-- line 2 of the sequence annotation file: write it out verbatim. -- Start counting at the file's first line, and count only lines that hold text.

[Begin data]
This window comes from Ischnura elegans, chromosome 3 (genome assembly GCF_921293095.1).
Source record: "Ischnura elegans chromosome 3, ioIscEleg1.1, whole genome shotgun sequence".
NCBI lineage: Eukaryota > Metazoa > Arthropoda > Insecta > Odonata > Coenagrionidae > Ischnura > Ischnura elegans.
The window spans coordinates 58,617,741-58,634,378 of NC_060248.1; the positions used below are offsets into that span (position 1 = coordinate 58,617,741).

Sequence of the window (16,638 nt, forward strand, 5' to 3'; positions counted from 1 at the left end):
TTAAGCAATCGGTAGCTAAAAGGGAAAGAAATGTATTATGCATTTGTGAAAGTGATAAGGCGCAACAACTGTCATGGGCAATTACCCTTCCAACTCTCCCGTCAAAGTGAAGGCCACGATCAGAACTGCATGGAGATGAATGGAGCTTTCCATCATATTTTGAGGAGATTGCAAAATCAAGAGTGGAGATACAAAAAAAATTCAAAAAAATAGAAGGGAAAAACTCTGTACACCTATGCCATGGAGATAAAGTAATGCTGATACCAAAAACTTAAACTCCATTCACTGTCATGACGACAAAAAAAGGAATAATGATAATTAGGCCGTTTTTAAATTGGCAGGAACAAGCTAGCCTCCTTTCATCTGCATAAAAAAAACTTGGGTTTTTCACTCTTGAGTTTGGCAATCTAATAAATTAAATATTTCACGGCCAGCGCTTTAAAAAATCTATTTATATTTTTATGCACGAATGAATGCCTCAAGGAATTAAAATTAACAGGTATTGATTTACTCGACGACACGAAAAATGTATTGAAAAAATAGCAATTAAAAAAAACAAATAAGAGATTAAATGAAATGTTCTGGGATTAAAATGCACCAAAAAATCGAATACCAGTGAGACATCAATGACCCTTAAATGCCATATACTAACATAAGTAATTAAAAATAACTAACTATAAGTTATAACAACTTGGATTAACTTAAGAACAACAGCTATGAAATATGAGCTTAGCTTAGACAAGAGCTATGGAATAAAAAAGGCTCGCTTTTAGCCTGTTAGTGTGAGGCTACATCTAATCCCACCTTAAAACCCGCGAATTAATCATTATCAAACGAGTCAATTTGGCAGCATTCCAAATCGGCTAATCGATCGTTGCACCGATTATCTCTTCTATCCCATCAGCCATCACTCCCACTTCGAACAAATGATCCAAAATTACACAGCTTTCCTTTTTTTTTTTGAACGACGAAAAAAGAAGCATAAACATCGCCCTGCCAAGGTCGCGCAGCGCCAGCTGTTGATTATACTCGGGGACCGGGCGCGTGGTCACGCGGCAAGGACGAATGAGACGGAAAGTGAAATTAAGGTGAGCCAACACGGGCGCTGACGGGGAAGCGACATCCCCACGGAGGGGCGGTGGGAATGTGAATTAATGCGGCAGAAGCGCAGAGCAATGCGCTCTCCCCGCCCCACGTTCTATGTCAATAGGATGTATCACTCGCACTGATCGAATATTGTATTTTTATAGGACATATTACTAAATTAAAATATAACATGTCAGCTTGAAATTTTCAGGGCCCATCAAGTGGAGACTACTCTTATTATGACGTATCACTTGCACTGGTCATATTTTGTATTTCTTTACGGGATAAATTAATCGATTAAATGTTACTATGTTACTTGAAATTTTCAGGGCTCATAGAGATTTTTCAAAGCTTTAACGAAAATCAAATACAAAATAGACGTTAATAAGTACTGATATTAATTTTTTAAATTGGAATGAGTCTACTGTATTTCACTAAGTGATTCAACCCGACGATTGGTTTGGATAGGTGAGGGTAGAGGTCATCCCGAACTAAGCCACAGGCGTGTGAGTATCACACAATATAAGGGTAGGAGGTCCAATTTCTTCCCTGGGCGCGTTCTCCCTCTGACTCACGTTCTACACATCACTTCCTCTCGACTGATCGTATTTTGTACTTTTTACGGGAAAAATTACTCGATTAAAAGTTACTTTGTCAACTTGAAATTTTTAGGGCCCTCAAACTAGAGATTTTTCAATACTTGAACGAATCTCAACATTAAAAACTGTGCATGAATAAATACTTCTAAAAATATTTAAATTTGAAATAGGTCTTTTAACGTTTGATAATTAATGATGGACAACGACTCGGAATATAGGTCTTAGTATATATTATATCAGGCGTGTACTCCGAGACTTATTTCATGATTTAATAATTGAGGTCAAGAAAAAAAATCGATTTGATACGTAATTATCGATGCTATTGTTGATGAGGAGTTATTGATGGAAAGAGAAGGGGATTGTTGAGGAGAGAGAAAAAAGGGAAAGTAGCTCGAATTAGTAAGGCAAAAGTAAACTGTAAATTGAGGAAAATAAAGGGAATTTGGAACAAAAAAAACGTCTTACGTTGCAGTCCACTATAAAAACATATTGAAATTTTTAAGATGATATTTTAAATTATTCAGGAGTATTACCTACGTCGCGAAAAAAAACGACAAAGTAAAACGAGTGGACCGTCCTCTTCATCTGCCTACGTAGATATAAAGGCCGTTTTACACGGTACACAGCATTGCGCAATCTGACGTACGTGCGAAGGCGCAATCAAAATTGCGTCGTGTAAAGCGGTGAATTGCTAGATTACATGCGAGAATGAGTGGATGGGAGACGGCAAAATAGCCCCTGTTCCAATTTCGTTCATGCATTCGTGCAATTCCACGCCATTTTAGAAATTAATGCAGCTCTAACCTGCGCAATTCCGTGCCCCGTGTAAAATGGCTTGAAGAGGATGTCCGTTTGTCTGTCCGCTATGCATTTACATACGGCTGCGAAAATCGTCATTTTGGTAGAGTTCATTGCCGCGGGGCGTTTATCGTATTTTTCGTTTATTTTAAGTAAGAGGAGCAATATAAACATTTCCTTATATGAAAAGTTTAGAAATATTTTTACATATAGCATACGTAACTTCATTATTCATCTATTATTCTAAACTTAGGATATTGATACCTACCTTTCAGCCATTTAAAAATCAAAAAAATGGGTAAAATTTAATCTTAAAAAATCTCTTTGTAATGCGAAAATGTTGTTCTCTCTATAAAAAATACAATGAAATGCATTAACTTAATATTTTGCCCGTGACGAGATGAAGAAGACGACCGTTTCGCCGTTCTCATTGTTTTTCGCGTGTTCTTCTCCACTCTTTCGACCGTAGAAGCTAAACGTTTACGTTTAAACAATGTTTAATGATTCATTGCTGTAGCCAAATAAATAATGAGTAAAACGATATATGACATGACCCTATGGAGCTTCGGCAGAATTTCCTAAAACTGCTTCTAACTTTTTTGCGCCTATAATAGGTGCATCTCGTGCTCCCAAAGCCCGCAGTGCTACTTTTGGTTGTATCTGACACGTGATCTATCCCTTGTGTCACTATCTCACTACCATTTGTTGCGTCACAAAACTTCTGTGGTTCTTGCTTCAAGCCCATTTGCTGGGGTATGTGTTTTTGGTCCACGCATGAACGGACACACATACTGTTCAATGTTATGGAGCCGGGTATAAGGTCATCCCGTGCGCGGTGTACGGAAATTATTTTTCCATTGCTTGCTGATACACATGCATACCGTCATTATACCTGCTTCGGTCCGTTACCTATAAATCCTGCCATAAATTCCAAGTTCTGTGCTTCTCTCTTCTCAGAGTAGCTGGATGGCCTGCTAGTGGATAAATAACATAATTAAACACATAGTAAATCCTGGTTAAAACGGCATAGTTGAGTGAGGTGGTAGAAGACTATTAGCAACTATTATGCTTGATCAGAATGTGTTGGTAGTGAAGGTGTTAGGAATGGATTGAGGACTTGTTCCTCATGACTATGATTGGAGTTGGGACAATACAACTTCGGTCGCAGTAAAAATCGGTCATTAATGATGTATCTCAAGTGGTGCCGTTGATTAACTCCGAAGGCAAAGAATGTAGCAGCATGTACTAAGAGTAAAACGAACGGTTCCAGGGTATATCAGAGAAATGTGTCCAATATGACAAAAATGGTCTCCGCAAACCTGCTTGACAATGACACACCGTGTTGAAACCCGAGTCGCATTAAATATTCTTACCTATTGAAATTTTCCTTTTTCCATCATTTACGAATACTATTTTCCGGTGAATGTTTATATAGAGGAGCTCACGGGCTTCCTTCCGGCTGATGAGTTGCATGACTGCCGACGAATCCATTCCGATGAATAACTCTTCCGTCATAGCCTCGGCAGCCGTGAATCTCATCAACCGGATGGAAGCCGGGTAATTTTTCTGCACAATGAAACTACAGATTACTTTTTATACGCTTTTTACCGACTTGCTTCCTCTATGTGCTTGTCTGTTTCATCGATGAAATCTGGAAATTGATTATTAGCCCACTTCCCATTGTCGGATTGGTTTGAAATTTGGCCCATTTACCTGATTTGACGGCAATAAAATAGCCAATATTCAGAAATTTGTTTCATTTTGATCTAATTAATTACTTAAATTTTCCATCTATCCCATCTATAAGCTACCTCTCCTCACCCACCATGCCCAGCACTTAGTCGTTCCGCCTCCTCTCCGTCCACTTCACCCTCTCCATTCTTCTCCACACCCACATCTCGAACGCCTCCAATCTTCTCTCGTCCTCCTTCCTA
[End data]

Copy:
Source record: "Ischnura elegans chromosome 3, ioIscEleg1.1, whole genome shotgun sequence".